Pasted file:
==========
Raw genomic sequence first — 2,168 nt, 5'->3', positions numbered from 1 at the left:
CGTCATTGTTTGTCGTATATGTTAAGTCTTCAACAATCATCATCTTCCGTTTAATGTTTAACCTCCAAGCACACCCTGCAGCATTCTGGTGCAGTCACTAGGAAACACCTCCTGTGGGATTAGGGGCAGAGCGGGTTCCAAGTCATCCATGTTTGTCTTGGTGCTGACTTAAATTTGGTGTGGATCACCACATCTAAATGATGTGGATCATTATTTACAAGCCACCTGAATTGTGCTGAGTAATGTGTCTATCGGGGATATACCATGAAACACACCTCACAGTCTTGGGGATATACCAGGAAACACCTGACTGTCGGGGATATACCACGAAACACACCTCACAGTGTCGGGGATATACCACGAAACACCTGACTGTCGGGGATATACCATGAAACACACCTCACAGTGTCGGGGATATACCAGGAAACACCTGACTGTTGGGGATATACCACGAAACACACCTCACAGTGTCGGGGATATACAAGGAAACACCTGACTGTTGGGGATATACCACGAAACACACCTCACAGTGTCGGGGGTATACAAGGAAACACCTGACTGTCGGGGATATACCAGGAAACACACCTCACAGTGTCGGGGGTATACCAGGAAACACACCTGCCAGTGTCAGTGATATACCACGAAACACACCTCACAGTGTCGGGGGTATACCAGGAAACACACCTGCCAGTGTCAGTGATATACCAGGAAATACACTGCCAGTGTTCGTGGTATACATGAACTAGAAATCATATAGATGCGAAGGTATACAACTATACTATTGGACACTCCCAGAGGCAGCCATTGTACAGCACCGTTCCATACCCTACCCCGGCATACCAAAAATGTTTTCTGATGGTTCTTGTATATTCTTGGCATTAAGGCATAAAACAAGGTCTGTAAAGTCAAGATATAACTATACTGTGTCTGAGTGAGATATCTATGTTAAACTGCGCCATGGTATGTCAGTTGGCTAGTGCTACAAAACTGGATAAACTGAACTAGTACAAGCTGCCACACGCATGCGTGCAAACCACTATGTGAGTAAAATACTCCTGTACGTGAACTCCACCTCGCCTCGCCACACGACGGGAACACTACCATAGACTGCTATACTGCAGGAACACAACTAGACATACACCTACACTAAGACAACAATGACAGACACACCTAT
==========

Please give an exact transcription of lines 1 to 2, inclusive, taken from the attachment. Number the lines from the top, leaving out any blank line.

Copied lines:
Raw genomic sequence first — 2,168 nt, 5'->3', positions numbered from 1 at the left:
CGTCATTGTTTGTCGTATATGTTAAGTCTTCAACAATCATCATCTTCCGTTTAATGTTTAACCTCCAAGCACACCCTGCAGCATTCTGGTGCAGTCACTAGGAAACACCTCCTGTGGGATTAGGGGCAGAGCGGGTTCCAAGTCATCCATGTTTGTCTTGGTGCTGACTTAAATTTGGTGTGGATCACCACATCTAAATGATGTGGATCATTATTTACAAGCCACCTGAATTGTGCTGAGTAATGTGTCTATCGGGGATATACCATGAAACACACCTCACAGTCTTGGGGATATACCAGGAAACACCTGACTGTCGGGGATATACCACGAAACACACCTCACAGTGTCGGGGATATACCACGAAACACCTGACTGTCGGGGATATACCATGAAACACACCTCACAGTGTCGGGGATATACCAGGAAACACCTGACTGTTGGGGATATACCACGAAACACACCTCACAGTGTCGGGGATATACAAGGAAACACCTGACTGTTGGGGATATACCACGAAACACACCTCACAGTGTCGGGGGTATACAAGGAAACACCTGACTGTCGGGGATATACCAGGAAACACACCTCACAGTGTCGGGGGTATACCAGGAAACACACCTGCCAGTGTCAGTGATATACCACGAAACACACCTCACAGTGTCGGGGGTATACCAGGAAACACACCTGCCAGTGTCAGTGATATACCAGGAAATACACTGCCAGTGTTCGTGGTATACATGAACTAGAAATCATATAGATGCGAAGGTATACAACTATACTATTGGACACTCCCAGAGGCAGCCATTGTACAGCACCGTTCCATACCCTACCCCGGCATACCAAAAATGTTTTCTGATGGTTCTTGTATATTCTTGGCATTAAGGCATAAAACAAGGTCTGTAAAGTCAAGATATAACTATACTGTGTCTGAGTGAGATATCTATGTTAAACTGCGCCATGGTATGTCAGTTGGCTAGTGCTACAAAACTGGATAAACTGAACTAGTACAAGCTGCCACACGCATGCGTGCAAACCACTATGTGAGTAAAATACTCCTGTACGTGAACTCCACCTCGCCTCGCCACACGACGGGAACACTACCATAGACTGCTATACTGCAGGAACACAACTAGACATACACCTACACTAAGACAACAATGACAGACACACCTAT